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Car Accident

Virginia Texting While Driving Law: What You Need To Know

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Texting is the most dangerous form of distracted driving. Nearly one of every four accidents results from a driver who was texting. Nationwide, that’s 1.6 million accidents and more than 330,000 injuries each year. Our Virginia texting while driving law makes it illegal for anyone to text and drive in the state.

What the Virginia Texting While Driving Law Says

The law applies to more than texts and to more than cell phones. In Virginia, it is illegal to operate any motor vehicle while using any handheld personal communications device to manually enter letters or text as a means of communicating or read an email or text message sent to or stored in the device. The prohibition does not apply to reading or entering a name or number or caller identification information.

The Virginia texting while driving law was originally passed in 2009. Significant changes were made in 2013. Texting or emailing while driving is now a primary offense, which means you can be pulled over if a law enforcement officer observes you texting while you are driving. Before 2013, texting was a secondary offense, so you could only be cited for a violation if you were pulled over for a different traffic violation.

At the same time the nature of the offense changed, the fine increased substantially. A first offense is a $125 fine. Second and subsequent offenses carry a $250 fine. A person who is convicted of both reckless driving and texting is required to pay a mandatory minimum $250, even if it is the first texting conviction.

Texting while driving violations in Virginia are pre-payable offenses. That means you can pay the fine and avoid going to court. However, pre-payment is equivalent to pleading guilty. A subsequent offense will be charged as a second offense and the higher fine will apply. Pre-paying the fine also results in DMV demerit points on your driver’s license.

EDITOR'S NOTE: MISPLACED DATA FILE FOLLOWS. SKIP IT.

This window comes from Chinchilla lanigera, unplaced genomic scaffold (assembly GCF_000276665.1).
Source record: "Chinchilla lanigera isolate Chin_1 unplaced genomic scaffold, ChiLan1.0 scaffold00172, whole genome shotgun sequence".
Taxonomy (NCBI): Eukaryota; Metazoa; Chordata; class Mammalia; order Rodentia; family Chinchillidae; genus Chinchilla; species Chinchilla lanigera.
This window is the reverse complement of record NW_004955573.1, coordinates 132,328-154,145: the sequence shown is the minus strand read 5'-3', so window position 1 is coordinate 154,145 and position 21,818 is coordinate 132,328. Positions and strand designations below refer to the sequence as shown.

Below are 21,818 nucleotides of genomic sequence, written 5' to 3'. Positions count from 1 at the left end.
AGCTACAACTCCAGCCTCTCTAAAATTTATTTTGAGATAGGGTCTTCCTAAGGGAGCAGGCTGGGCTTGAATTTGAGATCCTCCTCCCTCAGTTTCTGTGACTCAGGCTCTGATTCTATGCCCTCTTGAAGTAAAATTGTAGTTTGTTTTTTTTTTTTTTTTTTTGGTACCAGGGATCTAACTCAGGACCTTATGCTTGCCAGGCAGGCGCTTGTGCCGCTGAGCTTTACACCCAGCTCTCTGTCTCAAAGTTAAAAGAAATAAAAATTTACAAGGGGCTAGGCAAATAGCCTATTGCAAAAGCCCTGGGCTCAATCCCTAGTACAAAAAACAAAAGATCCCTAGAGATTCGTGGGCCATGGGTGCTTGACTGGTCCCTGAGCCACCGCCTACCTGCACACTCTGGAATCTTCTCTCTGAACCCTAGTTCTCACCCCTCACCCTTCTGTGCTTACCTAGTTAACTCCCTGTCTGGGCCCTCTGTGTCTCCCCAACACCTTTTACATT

While texting and emailing while driving are illegal in Virginia, the state does not prohibit cell phone use entirely, with a couple important exceptions:

  • Drivers under 18 years of age are not permitted to use a cell phone for any reason;
  • School bus drivers are prohibited from using cell phones for any reason.

Other drivers are permitted to use cell phones and other handheld devices for purposes other than texting and emailing. It’s important to know that nearby jurisdictions, including the District of Columbia and Maryland, do prohibit cell phone use entirely while driving. North Carolina’s laws are very similar to those of Virginia in prohibiting texting for all drivers but permitting other cell phone use by drivers over age 18.

Exceptions to the Texting Prohibition

There are some narrow exceptions to the prohibition. They include:

  • An emergency vehicle operator engaged in performance of official duties;
  • An operator in a vehicle that is lawfully parked or stopped;
  • A driver using GPS or wireless devices to transmit or receive data;
  • A person using a handheld device to report an emergency.

The law defines “emergency vehicle operator” very specifically. The exception does not apply to just anyone who is responding to an emergency.

If You’ve Been Injured By Someone Who Violated the Virginia Texting While Driving Law

Many accidents in Virginia are caused by people who violate Virginia’s texting while driving law. If you’ve been seriously injured in an accident in Virginia that was caused by someone else, or if a loved one has been injured or died in a Virginia accident that was another person’s fault, you should talk with an experienced Virginia car accident attorney. The Jeff Brooke Team is here to help you and your family. Contact us by phone at (757) 347-8524 or by using our online contact form.

Jeff Brooke is a personal injury attorney devoted to helping individuals who have suffered serious and catastrophic injuries or lost a loved one as a result of someone else’s negligent and careless actions. The Jeff Brooke Team serves all of southeastern Virginia. The firm helps clients in the Greater Tidewater and Greater Hampton Roads areas, including in Virginia Beach, Norfolk, Portsmouth, Chesapeake, and Chesterfield. The Jeff Brooke Team also handles cases in northeastern North Carolina, including the Outer Banks.



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